On Mondays we usually go shopping with the Hobsons, but they were not available this week due to some training. So, we thought we would walk to the store to see if we could make it ok. It took us about 38 minutes to walk there. Of course, we could not buy much, because we would have to carry it all back. Thankfully we had bought ahead on a lot of things so we did not need very much.
At the store Mom was able to make contact with her friend who works with the produce, and was able to get her phone number so Mom could text her. It is hard to have a conversation at the store with her, because she has work to do helping to weigh produce. So, Mom has been able to have a periodic text conversation this week with her to get to know her better. Mom is still developing her listening skills, so texting gives her a chance to translate her friend’s words and then reply in Portuguese.
We were grateful to know that we could walk to the store if that were necessary. It took us longer to get home than to walk there as we made some stops along the way. We got some more yarn at the store we had found previously. The man there was nice to tell us that they would be closed from Dec 23 until they reopened on January 2. The clerk seemed very pleased to help Mom with the yarn because Mom was speaking Portuguese to her.
This week we had a great family history class on Wednesday night at the Maputo church. We had many of our regular attenders plus a couple of new ones. Mom gave a lesson on writing one’s own personal history, reminding them of how much they would value such a history written by their parents or grandparents. One of our new class members was not a member of the church, but had been invited by the sister missionaries to come and join the class. She was enthused about coming to the class. Another new class member was concerned that he would miss every other week because of school, but we were able to assure him we could add classes to catch him up. This is typical of the desire to learn that we have found in these people.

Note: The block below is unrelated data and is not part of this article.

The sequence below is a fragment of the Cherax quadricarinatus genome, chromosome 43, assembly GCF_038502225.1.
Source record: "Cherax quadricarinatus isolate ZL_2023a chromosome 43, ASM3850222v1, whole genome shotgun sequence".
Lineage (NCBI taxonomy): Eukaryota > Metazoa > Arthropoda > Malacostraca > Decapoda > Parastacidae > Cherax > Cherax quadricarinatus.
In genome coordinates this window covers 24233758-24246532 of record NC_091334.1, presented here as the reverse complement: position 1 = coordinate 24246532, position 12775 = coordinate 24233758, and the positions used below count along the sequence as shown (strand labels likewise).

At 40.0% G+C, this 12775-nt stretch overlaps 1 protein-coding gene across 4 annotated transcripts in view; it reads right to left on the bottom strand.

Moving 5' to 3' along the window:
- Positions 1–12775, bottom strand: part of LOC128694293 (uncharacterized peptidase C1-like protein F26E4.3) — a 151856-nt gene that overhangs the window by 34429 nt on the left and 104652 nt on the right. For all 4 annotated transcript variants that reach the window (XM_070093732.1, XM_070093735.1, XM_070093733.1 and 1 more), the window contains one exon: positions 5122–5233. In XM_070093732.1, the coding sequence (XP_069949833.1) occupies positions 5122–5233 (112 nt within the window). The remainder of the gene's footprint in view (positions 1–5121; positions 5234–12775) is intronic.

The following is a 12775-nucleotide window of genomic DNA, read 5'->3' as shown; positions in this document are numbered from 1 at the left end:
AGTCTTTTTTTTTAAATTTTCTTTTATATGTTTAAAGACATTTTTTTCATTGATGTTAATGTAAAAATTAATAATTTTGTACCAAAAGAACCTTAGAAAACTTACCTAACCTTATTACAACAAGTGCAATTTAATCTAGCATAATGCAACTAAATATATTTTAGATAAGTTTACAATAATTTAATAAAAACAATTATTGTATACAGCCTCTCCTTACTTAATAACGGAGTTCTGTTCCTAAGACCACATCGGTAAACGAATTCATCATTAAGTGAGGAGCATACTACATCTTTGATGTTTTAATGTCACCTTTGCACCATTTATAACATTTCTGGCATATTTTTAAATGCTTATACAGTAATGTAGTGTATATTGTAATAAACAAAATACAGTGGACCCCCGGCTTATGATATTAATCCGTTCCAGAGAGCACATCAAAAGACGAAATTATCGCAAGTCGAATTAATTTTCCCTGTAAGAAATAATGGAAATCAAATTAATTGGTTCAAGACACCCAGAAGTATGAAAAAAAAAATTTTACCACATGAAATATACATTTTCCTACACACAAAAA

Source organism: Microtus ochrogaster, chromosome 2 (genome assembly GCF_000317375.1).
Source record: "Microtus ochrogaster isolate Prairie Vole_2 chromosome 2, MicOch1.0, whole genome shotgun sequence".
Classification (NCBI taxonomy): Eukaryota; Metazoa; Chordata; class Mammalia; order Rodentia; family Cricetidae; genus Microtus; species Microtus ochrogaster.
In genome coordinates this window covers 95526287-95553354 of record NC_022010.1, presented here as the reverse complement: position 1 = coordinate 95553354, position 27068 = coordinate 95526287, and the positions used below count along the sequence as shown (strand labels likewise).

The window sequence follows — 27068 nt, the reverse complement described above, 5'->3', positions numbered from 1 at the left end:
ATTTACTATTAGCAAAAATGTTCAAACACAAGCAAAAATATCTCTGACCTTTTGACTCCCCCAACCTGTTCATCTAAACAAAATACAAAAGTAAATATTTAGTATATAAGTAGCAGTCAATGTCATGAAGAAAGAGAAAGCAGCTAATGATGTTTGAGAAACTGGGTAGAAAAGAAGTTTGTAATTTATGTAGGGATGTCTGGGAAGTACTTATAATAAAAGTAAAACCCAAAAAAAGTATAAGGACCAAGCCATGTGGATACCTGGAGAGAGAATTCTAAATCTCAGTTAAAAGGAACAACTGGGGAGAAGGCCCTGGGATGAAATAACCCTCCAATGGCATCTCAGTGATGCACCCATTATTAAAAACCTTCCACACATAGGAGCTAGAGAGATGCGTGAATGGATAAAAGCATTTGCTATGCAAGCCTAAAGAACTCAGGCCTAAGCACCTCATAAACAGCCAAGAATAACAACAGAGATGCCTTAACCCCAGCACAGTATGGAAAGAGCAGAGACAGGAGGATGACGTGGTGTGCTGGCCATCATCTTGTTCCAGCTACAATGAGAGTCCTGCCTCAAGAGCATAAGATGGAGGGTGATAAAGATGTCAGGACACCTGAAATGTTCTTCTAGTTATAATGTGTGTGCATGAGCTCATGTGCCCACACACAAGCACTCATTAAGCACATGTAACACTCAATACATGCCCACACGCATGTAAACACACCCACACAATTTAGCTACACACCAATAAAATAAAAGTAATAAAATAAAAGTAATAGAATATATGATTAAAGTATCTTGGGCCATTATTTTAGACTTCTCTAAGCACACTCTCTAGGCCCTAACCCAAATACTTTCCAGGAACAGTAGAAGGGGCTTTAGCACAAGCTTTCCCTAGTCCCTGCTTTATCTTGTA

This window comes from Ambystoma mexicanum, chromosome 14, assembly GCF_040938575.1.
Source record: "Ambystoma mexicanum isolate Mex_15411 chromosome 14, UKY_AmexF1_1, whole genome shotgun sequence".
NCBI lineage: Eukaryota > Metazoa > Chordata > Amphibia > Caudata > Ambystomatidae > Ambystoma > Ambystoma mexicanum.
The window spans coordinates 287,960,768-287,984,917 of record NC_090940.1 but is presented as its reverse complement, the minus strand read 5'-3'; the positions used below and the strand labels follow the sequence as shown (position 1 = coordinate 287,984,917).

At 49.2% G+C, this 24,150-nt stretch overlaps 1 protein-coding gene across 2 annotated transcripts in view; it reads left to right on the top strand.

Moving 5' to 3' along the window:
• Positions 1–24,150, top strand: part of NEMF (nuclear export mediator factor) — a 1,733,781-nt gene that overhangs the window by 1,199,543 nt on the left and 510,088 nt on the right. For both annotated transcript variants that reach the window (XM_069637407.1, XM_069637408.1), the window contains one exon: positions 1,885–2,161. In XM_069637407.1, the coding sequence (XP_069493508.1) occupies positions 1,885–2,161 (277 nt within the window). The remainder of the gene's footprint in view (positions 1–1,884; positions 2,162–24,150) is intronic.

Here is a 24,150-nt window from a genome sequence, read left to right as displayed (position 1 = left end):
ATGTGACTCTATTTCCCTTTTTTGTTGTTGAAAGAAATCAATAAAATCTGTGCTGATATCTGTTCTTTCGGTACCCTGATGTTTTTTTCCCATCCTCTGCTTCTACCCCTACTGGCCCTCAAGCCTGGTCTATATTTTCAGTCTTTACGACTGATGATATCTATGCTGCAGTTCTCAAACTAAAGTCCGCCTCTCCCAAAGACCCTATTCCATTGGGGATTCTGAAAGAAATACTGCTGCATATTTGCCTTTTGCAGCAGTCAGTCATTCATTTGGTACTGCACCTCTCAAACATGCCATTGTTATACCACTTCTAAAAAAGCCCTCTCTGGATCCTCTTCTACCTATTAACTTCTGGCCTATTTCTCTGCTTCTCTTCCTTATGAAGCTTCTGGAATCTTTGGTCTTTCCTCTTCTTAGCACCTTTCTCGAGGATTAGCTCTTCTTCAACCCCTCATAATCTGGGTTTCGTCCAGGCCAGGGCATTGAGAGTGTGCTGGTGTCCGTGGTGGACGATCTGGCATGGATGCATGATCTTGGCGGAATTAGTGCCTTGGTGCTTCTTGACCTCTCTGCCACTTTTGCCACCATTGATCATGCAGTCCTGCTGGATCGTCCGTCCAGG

During the week we were asked to help with the three new missionaries arriving on December 10. That means we buy about 3-4 days of food for them to have while they are getting their visas in order and initial training to then be sent to their areas. During that period they live in the mission office house. In addition to food we will buy them their own sheets, pillow, and pillow case to use during their mission. It is always exciting to meet and feel of the spirit of the newly arriving missionaries.
We had two pigeons come and visit us this week but they did not stay long.
We met some young boys in front of our apartment building with toys they had built from things they had found on the street. Here they are with their creations.
On Tuesday morning we were picked up by the office Elders as usual. The road in front of our house turns into a one-way street early in the day and then around 8am it changes back to a two-way street. It reminds me a little of the reversible lanes in Seattle during the commute hours, except that in Seattle the transition was tightly controlled and usually had no problems. However, the transition here tends to be more of a phased approach where there is a period when cars are going BOTH ways on the reversed side during the transition. Some days it is more tightly controlled, but on Tuesday it was not. As the Elders picked us up they were pulling into traffic when a car, thinking the lanes were no longer reversed, pulled into our lane without looking and almost hit us broadside where I was sitting. The Elder who was driving quickly veered to the right, where no car was thankfully, so the car only hit our left front fender. Both cars had minor damage and there were no passenger or driver injuries. We were delayed for a few hours waiting for police to arrive and for someone to take the blame. Our driver was not in the wrong, but the other driver did not think he was either. Elders will go figure it out with the police in court next week. We got to the office late, but we were thankful for the safety of all and especially for a quick response by our driver.
Here is a picture of an acacia tree also called “Arvore de Natal” (Christmas Tree) because it is always in bloom at Christmas time. The blossoms are very unique as you can see.
On Saturday we went to the church to teach a family history lesson and attend a baptism. In addition we were able to attend a wedding. Mom made an important contact with one of her family history students who is preparing to go to the temple with his family soon.
On Sunday, December 8, Mom spoke at two different "ramos" (branches), Matola 1 and Matola 2, about family history and the plan of salvation. She continues to fine tune her speech. Sometimes I am asked to sit on the stand with her where I am not allowed to even nap at all, of course. I am doing well at following that rule. The members very reverently listen to her. We enjoy receiving feedback from members after she speaks. One of the counselors in one of the branch presidencies today noted that in February his family will be a member for a year, and they are looking forward to go to the temple at that time.
After church this little boy enjoyed holding Mom’s hand and walking with her.
After church Mom was able to give a picture that Sister Hobson had printed out of a family in the Matola 1 Branch. The picture was one of us and the family taken on the first Sunday we were in Mozambique. The family was happy to see the picture and had almost forgotten that it had been taken.